Alamos Malbec 2008
Malbec from Argentina, South America
The 2008 Alamos Malbec has a dark, blackish purple color. The nose shows ripe black fruits, black pepper spice and floral notes. The mouthfeel is full yet soft and supple, with black raspberry and currant flavors mingled with notes of sweet spice and a touch of leather. The finish is long and persistent with soft, sweet tannins.
Wine Spectator - "The Malbec added just the right touch of richness, spice and complexity to give the dinner another dimension. I rated it 90 points, non-blind..."
Wine & Spirits - "This wine's flavors of violets and ripe cherries are refreshed and strengthened by an intense mineral acidity. The flavors last with juicy richness, ending on sweet notes of spice. For a duck stew."
From the vineyard to the winery, the Alamos wines are made to emphasize varietal fruit character. The cool evening temperatures in Catena's high altitude vineyards allow for prolonged hang time, preserving the fruit's full spectrum of aromas and flavors.
At the winery, the grapes are gently destemmed, fermentation temperatures are carefully controlled and two to four year old barrels are used to age the wines. View all Alamos Wines
About ArgentinaView a map of Argentina wineries (ahr-jen-TEE-nah)
Notable FactsUnlike its Chilean neighbor, Argentina's vineyards are spread out around the country. The best known region is Mendoza, almost parallel to Santiago to the west. Mendoza contains the sub-regions of Maipu (pronounced MY-pu) and San Rafael. Grape-wise, the most important white is Chardonnay, making wine similar to California's style on the variety. Another fun white grape to try is Torrontes. Almost only grown in Argentina, Torrontes makes wines that are crisp, aromatic and easy-drinking. Some of the best versions of this wine come from the northern region of Salta, with very high altitude vineyards. As for the reds, Cabernet Sauvignon is the main grape for many wines leaving the country, but Malbec, the grape Argentinians like to call their own, makes very distinctive wines that are structured, dense and velvety. Many more varieties happily grow in the country, but for export, and consistent quality, these are the primary grapes.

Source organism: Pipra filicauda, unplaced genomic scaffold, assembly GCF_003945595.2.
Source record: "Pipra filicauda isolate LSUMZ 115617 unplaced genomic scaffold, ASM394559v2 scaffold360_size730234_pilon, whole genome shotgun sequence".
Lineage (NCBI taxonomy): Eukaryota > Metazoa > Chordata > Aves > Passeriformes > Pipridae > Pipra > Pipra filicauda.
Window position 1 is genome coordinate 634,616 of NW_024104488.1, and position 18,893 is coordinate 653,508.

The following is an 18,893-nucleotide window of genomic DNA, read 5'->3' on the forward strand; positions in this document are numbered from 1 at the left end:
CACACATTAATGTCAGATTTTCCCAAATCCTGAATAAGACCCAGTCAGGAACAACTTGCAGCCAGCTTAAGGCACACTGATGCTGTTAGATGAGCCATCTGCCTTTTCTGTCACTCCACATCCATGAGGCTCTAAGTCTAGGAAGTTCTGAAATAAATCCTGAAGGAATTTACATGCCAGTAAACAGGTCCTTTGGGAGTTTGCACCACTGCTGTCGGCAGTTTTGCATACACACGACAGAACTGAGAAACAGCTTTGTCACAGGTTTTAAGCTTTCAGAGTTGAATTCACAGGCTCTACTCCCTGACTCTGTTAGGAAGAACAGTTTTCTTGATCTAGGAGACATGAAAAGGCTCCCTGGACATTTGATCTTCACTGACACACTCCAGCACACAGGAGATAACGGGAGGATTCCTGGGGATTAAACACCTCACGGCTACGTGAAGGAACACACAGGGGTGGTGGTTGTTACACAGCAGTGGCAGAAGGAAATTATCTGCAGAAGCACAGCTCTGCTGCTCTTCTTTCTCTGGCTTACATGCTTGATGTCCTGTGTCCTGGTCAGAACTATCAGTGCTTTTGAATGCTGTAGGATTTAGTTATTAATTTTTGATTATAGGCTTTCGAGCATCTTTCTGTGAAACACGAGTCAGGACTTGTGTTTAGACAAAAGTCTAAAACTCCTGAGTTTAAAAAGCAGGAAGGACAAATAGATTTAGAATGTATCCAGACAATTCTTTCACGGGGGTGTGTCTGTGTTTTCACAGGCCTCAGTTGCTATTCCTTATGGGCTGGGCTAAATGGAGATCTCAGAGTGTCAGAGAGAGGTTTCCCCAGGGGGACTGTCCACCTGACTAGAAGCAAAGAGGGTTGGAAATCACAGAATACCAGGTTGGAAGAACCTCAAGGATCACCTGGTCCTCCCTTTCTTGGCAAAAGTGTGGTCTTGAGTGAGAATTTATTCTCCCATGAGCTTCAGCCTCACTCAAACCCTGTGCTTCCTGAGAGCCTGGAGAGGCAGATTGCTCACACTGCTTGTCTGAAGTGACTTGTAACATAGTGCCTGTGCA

About South AmericaRelated Links:
Young, organically farmed Carmenère at Chile's De Martino estate vineyard
Customer ReviewsSign In to Add Your Review3 }div>3.2 out of 5 stars
- 5 Stars: 0
- 4 Stars: 2
- 3 Stars: 1
- 2 Stars: 1
- 1 Stars: 0
4 ratings, 3 with reviewshenry sotomayor - Chicago, IL28/11/2011Finley Brower - Augusta, GA411/24/2010It has an airy blend of chicken coop and pig's ass...just a hint of leather..and it numbed my tongue after one mouthful. It's a keeper! And I need a designated driver. Anyone got a breath mint?Dave Lum - Madison, OH411/11/2009Great nose: grapefruit, chocolate, leaves, chicken coop. Taste: still too sharp/tart, chocolate, plum, and pepper. Great tanins: my tongue is numb from one taste. This one is a keeper34/6/2010I don't have a sophisticated palette but this is a decent wine with mild acidity. Worth it for 12 dollars
Alcohol By Volume GuideMost wine ranges from 10-16% alcohol by volume. Some varietals tend to have higher (for example Zinfandel and Cabernet Sauvignon) or lower alcohol levels (Pinot Noir and many white varietals), but there is always some variation from producer to producer. Some wine falls outside of this range, for instance Port weighs in closer to 20%, while Muscat and Riesling are usually a bit below 10%.
Wine Style Guide
Light & Fruity
- Red wines that are more fruit-forward and lighter in tannin and body.
Smooth & Supple
- Medium bodied reds that go down easy, with smooth tannins and supple fruit.
Earthy & Spicy
- Wines where earthy and/or spicy dominate the flavors – typically medium to full body.
Big & Bold
- Full bodied wines that have concentrated fruit and are higher in alcohol and/or tannins. Some need age.
- 5 Stars: